What's the biggest mistake people make when dealing with their estate plans?
Not having a plan at all.
It doesn't matter if you are young or old, comfortably well-off or living paycheck to paycheck, everyone has a few things that they should address:
1. Get a disability insurance policy. Even if you are just starting your career, the cost of disability insurance is worth it. While you may have some serious confidence in your genetics to keep you nice and healthy for a while, there's no telling when a car accident might happen or you could get injured helping a friend move. A disability insurance policy can keep you from losing everything.
2. Decide who you want to handle your estate if you die. Even if you don't have any insurance, you probably have personal items that matter a great deal to your loved ones. If you don't give someone the legal right to sort through those items and distribute them to the people you love, your landlord could literally throw every important keepsake you have out on the curb. Having a named executor also gives your family the right to access your bank account, handle your social media accounts and avoid going to court to get even the smallest things done.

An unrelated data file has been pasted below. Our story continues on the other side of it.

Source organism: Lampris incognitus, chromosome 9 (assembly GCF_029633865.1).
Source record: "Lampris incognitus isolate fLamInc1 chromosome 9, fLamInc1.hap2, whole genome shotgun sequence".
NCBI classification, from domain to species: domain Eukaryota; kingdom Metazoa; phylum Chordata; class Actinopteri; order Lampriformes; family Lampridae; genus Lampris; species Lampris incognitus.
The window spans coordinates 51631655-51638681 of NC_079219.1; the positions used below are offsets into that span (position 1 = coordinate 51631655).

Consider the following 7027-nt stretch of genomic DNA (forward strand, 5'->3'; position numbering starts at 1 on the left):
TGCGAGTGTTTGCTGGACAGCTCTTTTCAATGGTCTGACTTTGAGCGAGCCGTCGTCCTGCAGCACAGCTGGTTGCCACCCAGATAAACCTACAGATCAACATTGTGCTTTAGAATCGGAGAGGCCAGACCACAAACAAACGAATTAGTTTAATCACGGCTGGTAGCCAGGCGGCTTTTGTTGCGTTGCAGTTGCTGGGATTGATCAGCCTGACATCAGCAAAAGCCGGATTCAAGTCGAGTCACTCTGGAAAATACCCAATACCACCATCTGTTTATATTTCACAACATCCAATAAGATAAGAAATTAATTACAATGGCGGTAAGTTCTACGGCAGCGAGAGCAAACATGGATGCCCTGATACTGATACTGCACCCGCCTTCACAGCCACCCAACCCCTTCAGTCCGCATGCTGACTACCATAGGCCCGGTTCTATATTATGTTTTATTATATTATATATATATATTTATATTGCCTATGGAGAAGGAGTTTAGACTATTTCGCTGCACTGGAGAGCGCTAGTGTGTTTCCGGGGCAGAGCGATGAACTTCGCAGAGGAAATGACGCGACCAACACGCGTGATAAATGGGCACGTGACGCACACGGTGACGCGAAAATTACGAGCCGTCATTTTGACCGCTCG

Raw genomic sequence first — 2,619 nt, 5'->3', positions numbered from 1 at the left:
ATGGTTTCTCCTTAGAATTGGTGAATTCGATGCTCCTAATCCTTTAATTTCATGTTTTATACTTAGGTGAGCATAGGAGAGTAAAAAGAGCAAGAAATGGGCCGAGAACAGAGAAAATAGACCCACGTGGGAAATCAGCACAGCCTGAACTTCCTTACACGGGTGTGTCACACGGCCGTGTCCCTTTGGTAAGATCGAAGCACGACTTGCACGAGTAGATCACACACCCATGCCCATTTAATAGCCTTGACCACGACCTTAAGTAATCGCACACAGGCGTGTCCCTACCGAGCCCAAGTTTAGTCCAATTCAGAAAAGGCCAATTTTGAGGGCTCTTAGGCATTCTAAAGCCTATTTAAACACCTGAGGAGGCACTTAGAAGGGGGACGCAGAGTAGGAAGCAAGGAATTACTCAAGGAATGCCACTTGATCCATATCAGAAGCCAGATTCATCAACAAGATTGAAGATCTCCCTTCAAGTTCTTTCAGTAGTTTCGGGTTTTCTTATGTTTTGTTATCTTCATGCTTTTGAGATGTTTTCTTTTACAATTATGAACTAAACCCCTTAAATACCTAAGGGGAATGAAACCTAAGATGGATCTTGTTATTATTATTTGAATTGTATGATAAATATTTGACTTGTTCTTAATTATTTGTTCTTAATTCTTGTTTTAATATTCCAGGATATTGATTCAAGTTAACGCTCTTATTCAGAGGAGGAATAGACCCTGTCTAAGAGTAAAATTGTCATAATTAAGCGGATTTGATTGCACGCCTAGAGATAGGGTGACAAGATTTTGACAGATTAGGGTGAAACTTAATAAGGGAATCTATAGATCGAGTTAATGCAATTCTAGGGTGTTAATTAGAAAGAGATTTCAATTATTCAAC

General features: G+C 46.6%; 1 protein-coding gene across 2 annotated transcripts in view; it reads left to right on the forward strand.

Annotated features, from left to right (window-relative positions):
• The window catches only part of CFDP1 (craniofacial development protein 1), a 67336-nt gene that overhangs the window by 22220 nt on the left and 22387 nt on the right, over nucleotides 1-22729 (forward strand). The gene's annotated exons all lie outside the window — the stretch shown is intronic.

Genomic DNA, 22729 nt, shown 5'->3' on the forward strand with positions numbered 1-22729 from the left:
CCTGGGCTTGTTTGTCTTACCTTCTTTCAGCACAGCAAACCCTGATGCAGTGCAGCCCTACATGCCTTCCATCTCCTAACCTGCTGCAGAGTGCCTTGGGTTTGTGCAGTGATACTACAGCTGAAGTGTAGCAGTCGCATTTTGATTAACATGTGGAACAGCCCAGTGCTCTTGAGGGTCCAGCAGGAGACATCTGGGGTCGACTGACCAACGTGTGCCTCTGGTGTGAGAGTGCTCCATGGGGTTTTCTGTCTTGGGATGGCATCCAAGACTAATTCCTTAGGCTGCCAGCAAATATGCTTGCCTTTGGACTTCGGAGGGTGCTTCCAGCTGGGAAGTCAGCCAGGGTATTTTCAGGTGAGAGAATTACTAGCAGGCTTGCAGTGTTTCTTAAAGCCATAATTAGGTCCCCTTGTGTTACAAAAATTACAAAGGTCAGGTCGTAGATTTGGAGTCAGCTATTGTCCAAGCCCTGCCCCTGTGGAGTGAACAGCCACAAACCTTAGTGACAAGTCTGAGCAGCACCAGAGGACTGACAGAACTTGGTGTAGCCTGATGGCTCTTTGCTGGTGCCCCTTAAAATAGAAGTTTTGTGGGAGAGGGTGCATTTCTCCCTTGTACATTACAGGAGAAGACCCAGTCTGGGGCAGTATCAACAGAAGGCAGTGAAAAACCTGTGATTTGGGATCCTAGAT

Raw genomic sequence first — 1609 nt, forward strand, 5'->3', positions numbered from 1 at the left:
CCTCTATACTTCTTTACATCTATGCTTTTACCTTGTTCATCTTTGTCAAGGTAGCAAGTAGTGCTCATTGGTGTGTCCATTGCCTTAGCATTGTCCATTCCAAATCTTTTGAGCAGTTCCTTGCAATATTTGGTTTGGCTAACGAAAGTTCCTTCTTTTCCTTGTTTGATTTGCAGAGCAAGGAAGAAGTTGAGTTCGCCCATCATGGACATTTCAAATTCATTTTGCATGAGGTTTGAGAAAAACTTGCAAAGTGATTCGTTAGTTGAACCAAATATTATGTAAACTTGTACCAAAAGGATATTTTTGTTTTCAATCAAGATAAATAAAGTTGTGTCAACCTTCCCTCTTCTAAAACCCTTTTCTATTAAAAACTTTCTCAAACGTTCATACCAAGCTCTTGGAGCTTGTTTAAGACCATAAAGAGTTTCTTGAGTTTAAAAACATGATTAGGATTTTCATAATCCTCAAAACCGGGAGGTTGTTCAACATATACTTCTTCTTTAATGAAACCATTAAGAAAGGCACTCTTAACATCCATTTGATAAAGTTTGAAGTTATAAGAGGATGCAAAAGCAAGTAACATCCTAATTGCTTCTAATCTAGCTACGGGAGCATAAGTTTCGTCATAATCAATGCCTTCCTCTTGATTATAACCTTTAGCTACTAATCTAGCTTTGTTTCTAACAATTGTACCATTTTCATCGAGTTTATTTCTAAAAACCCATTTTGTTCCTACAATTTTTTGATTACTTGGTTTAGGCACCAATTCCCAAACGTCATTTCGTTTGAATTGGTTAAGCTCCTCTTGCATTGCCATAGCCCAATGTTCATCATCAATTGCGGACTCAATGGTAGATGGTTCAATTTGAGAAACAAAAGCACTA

3. If you have life insurance, get a trust. Otherwise, that money is open to taxation -- and your family may need it just to survive. You probably don't have enough insurance to cover the loss of your income and pay hefty tax fees as well -- so if you want your insurance to do what it is intended, make sure that it goes into a trust that will protect your loved ones.
4. Get your basic end-of-life documents drawn up, including a power of medical attorney and a living will. These days, you'll be asked for one at every hospital admission and even at many doctor's offices. Unless you want a committee of strangers -- whichever doctors happen to be working the night that you end up in the hospital unconscious or incapacitated in some way -- making your medical decisions, you need that paperwork.
Get an attorney and stop avoiding basic estate planning -- you're putting not only your own body at risk but potentially leaving a lot of painful issues for your loved ones to sort out.
Source: FindLaw, "Ten Common Estate Planning Mistakes to Avoid," accessed June 23, 2017